Social policy in open economies: Forces for Downward Harmonization to Occur
social policy in open economies
Social policy in open economies: Forces Increasing the Demand for Social Policy Initiatives
Social policy in open economies: Forces Inhibiting Governments from Supplying Social Policies
Social policy in open economies: Forces for Upward Harmonization
Social policy in open economies: Forces for Sustained Divergence
Social policy in open economies: Evidence: Harmonization or Sustained Divergence
For such harmonization to occur and for it be to the lowest common denominator (i.e., to the jurisdiction with the least costly regulations and social policies) a number of conditions have to prevail (Gunderson 1998). First, the regulations and policies have to be enforced; otherwise there is no effective cost on employers. In many cases, initiatives that appear extremely costly ‘‘on the books’’ are simply not extensively enforced in practice. In this case, the intended benefit is also not realized.
Second, for the initiatives to be costly, the benefits to employers must be less than the costs. In many cases, employers themselves benefit from the initiatives, and this can offset at least part of the costs. Workers’ compensation, for example, imposes a payroll tax on employers, but it also frees them from the threat of being sued by injured workers since workers gave up that right as the quid pro quo for essentially receiving ‘‘no-fault’’ coverage in the event of aworkplace injury. Policies that require employers to give advance notice in the case ofmassive layoffs or plant closings can be costly, but they can also facilitate job searches that can benefit other employers.
Third, employers may shift much of the cost of work-related policies forward to customers or backward to workers. Shifting costs forward to customers is increasingly difficult in a world of global competition since customers can purchase from lower-cost sources that do not have such extensive regulatory costs. Shifting costs backward to labor, however, is possible since labor tends tobe the immobile factor of production and hence cannot easily ‘‘escape’’ the cost shifting by moving to employers that do not shift their regulatory costs. Such cost shifting can occur in the formof lower compensating wages paid in return for the benefit workers receive from the policy. In other words, workers who receive those benefits effectively pay for themthrough receiving lower wages in return for the benefits. Evidence suggests, for example, that the majority of payroll taxes initially levied on employers for policies such as workers’ compensation, pensions, and unemployment insurance are ultimately shifted back to workers in return for the expected benefits they receive (Kesselman 1996). In that vein, some of the populist views of imposing regulatory costs on large wealthy corporations are somewhat misguided in that the vast majority of those costs are shifted backward to workers in return for the benefits they receive from the regulations. There is no such thing as a ‘‘free lunch’’ in this area.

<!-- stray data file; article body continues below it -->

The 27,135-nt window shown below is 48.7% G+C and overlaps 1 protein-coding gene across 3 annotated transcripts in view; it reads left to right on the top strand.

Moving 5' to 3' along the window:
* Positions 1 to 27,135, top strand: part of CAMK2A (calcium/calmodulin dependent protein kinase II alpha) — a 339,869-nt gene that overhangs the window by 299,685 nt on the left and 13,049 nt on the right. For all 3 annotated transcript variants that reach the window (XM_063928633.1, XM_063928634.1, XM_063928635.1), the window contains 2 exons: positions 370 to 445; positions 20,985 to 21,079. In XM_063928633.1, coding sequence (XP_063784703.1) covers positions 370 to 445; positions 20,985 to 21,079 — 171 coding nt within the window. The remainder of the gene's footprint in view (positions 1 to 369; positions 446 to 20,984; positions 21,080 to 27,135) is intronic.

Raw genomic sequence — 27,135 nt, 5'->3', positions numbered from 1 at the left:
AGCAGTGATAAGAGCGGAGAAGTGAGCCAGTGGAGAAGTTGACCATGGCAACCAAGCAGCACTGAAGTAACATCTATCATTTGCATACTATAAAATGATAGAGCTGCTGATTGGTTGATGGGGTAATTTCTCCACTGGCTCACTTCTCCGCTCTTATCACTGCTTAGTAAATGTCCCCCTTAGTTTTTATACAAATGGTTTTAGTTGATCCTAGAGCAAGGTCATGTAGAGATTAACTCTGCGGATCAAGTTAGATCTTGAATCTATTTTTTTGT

Fourth, for the harmonization to be downward, employers must respond to the cost increases by threatening to move their plants and investments to other, lower-cost jurisdictions. Although such a threat is now more credible, given the global conditions outlined previously, business investment and plant location decisions respond to a myriad of factors other than the cost of social programs. Furthermore, social programs can provide benefits to employers in forms such as infrastructure and political and social stability (Rodrik 1997).
Fifth, for downward harmonization to occur, governments must respond to the threat of capital mobility by reducing their costly social policy initiatives. Although there will be pressure in this direction, some governments (reflecting the preferences of their constituencies) may simply be willing to ‘‘pay the price’’ of their regulation. They may opt to be a ‘‘kinder and gentler society’’ and sustain their social safety net even if it costs them business investment and the associated jobs. They may hope to retain and attract what they regard as socially responsible business.
While these links must all be present for interjurisdictional competition for investment and the associated jobs to lead to downward harmonization to the lowest common denominator, the fact remains that the pressures are in the direction of such harmonization. That is, to a large degree each of the links is present: most policy initiatives are enforced; they impose net costs on employers; employers are not able to fully shift the costs; they have a credible threat to move to other jurisdictions that do not impose such costs; and governments do respond to the need to attract investment and jobs. As such, the pressures are in the direction of downward harmonization. The question is: How much? And are there countervailing pressures, often associated with openness and globalization, working against downward harmonization?